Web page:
Why limit cycles?

I have problems describing my field of interests. To put it simply, I love ordinary differential equations, especially the analytic theory of ODE’s. Unfortunately, today it sounds ambiguous and not fashionable. Yet I believe that the central position of this area, on the cross-roads of many paths, overweighs these considerations.

More specifically, what I am now interested in, is a number of problems spiritually related to the Hilbert 16th problem, one of the two last problems from the Hilbert’s list of 1901, which still remain open (the other one is the Riemann Hypothesis on zeta-function). Hilbert asked, what can be the number and position of Poincare limit cycles, isolated closed (periodic) solutions of a polynomial differential equation on the plane of the form P(x,y)dx+Q(x,y)dy=0.  Such question, if posed for very similar object, closed (compact) ovals of an algebraic curve H(x,y)=0, would be very natural (in fact, it is the first part of the same 16th problem). The problem is that limit cycles almost never are algebraic curves, hence counting them is a completely different problem belonging to a totally different realm of transcendental analysis. Asking about transcendental objects a question appropriate for an algebraic context only, makes the problem transcendentally difficult beyond all considerations. The most advanced achievement towards its solution is the finiteness theorem (Yu. Ilyashenko, J. Ecalle, 1991-1992) claiming that the number in question is finite (in other words, that the question is well-formed!). Even this statement requires a book-long proof.

On a more basic level, the same phenomenon manifests itself in the following way. Polynomial and more generally algebraic functions of one complex variable, and their rational combinations, always admit upper bounds for the number of their isolated zeros. The only operation that destroys algebraicity, is solving differential equations (in particular, integration and exponentiation). Solutions of polynomial differential equations may exhibit totally different properties (compare real non-integer powers of a complex argument which inherit many properties of usual monomials and the sine/cosine functions that have infinitely many zeros).  Analyzing reasons for such (mis)behavior  requires tools from so distant areas as integral geometry, singularity theory and commutative algebra.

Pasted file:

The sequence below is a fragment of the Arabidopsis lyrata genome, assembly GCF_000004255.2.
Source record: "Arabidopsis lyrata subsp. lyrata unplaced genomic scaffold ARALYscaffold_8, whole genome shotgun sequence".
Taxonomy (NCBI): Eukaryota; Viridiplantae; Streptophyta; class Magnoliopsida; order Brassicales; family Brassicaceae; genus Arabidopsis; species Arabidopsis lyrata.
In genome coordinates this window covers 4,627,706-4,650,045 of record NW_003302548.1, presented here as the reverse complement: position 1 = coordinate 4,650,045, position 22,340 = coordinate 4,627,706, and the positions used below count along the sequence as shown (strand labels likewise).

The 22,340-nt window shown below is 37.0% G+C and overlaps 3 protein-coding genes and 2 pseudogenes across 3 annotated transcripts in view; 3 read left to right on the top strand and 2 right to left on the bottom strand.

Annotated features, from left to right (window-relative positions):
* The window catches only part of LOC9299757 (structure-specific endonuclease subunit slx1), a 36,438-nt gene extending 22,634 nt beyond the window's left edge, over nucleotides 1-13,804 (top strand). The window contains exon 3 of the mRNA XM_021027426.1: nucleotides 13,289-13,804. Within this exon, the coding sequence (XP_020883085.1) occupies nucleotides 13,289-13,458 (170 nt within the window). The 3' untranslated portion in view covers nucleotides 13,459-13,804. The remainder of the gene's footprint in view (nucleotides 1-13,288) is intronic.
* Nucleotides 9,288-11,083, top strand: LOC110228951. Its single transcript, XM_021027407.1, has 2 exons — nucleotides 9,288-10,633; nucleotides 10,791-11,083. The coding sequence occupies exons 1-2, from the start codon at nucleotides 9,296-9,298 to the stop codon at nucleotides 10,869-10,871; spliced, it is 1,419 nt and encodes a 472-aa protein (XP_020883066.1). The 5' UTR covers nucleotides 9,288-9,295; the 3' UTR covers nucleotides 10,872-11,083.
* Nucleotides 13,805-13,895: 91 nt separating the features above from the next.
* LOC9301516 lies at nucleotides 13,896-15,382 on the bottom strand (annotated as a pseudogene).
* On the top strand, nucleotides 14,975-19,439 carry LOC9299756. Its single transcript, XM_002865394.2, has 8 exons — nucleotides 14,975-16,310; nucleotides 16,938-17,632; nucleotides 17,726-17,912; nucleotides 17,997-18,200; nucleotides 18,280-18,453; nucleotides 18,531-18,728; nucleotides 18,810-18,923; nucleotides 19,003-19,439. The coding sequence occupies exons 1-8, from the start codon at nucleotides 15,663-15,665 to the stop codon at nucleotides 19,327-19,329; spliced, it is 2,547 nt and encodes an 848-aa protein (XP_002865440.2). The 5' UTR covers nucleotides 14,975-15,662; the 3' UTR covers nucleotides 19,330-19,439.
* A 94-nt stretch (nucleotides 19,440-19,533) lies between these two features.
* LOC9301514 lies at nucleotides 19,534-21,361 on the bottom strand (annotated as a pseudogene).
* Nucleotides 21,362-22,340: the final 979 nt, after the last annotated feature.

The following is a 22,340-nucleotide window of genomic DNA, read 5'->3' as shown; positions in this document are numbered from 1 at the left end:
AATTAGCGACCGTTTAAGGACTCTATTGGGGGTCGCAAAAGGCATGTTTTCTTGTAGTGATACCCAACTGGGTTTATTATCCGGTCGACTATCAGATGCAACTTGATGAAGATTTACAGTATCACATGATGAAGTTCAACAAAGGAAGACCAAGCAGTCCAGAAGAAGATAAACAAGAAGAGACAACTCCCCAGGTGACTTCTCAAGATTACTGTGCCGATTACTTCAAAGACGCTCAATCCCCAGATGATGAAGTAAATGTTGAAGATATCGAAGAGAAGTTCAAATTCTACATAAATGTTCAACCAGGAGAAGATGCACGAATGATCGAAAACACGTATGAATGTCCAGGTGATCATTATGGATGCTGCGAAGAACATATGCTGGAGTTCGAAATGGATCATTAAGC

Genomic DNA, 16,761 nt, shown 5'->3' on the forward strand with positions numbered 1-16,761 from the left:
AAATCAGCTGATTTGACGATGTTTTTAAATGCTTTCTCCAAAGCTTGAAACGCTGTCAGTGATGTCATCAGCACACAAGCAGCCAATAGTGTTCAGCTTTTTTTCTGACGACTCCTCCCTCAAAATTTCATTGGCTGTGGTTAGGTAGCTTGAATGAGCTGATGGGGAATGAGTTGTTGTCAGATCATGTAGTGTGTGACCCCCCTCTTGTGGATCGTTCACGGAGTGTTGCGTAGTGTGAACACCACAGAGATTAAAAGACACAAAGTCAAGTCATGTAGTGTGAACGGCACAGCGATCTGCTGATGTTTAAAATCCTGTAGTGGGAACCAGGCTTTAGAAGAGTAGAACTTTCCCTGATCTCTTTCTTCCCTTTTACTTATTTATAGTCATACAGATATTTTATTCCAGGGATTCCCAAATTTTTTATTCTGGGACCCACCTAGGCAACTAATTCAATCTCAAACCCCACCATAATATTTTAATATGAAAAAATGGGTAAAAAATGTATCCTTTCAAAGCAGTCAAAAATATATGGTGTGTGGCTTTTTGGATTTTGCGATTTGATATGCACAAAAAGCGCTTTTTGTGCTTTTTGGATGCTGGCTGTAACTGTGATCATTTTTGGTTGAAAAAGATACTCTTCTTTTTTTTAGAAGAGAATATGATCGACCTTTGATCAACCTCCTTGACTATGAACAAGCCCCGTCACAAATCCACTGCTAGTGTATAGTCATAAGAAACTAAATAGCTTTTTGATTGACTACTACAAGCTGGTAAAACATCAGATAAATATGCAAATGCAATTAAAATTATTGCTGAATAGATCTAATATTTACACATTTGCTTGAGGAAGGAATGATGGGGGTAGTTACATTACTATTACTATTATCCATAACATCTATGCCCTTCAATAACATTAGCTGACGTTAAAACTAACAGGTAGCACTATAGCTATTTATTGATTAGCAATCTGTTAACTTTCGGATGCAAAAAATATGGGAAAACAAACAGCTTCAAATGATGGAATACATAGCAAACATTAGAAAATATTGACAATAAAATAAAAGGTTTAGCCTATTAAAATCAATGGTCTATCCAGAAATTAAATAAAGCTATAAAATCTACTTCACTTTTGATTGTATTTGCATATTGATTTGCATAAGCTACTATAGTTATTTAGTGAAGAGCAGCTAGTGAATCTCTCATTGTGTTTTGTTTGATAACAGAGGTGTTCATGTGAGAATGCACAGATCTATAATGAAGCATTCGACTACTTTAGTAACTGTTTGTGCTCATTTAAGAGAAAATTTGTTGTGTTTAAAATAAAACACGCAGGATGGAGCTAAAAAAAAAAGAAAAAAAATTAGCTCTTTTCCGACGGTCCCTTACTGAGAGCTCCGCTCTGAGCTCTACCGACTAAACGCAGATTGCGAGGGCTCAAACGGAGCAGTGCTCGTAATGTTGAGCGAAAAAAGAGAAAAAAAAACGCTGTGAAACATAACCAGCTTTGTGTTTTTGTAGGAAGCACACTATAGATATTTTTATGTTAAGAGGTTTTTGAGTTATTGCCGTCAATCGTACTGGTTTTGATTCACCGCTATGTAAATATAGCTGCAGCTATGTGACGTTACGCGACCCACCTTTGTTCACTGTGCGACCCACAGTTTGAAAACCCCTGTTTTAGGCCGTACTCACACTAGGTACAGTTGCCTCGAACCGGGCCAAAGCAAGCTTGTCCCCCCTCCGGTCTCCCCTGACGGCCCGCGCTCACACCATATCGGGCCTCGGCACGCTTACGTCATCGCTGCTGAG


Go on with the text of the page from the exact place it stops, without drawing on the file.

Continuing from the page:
One particular form of the “algebraic-like” question about transcendental objects is known as the tangential or infinitesimal Hilbert problem. Consider an infinite collection of real level curves H(x,y)=z, where z ranges over all real values, and along each level curve integrate a polynomial differential 1-form P(x,y)dx+Q(x,y)dy. The result is a (multivalued) function of the argument z, called Abelian integral. The problem is to find the number of “roots” of this function, i.e., the number of algebraic ovals yielding zero values for this integral. Despite its seemingly elementary character, the problem is also open to a very large extent. For instance, only in March 2002 it was proved that the number of such “roots” (ovals) can be at most 2 if all polynomials H,P,Q are quadratic.

In August 2008, together with Gal Binyamini and Dmitry Novikov, we finally succeeded in solving this problem explicitly and proved that the number of isolated zeros of an Abelian integral does not exceed , where is the maximum of the degrees of and is an explicit polynomial of degree not exceeding, say, 60. This result on one hand settles a 50+ years-old problem, on the other hand, leads to a number of new intriguing questions.

These and adjacent issues are explained in details in several lecture notes and survey papers that I wrote on this subject. For more information you are invited to browse the complete list of (online) papers available on this site.

Yakovenko, S. Quantitative theory of ordinary differential equations and tangential Hilbert 16th problem, Preprint math.DS/0104140 (2001), 1--69, Lecture notes of the course delivered on the Workshop "Asymptotic series, differential algebra and finiteness theorems" (Montreal, 2000), to appear in CRM Proceedings.

Yakovenko, S. On functions and curves defined by ordinary differential equations. The Arnoldfest (Toronto, ON, 1997),  Fields Inst. Communications, 24 (1999), 497--525, Amer. Math. Soc., Providence, RI, 1999

Research report (1996) mentions and briefly surveys some of the previous work

Ilyashenko, Yu., Yakovenko, S. Concerning the Hilbert sixteenth problem. Concerning the Hilbert 16th problem, 1--19, Amer. Math. Soc. Transl. Ser. 2, 165, Amer. Math. Soc., Providence, RI, 1995

I hope to put here a list of problems that I for some reasons believe to be important, interesting or promising.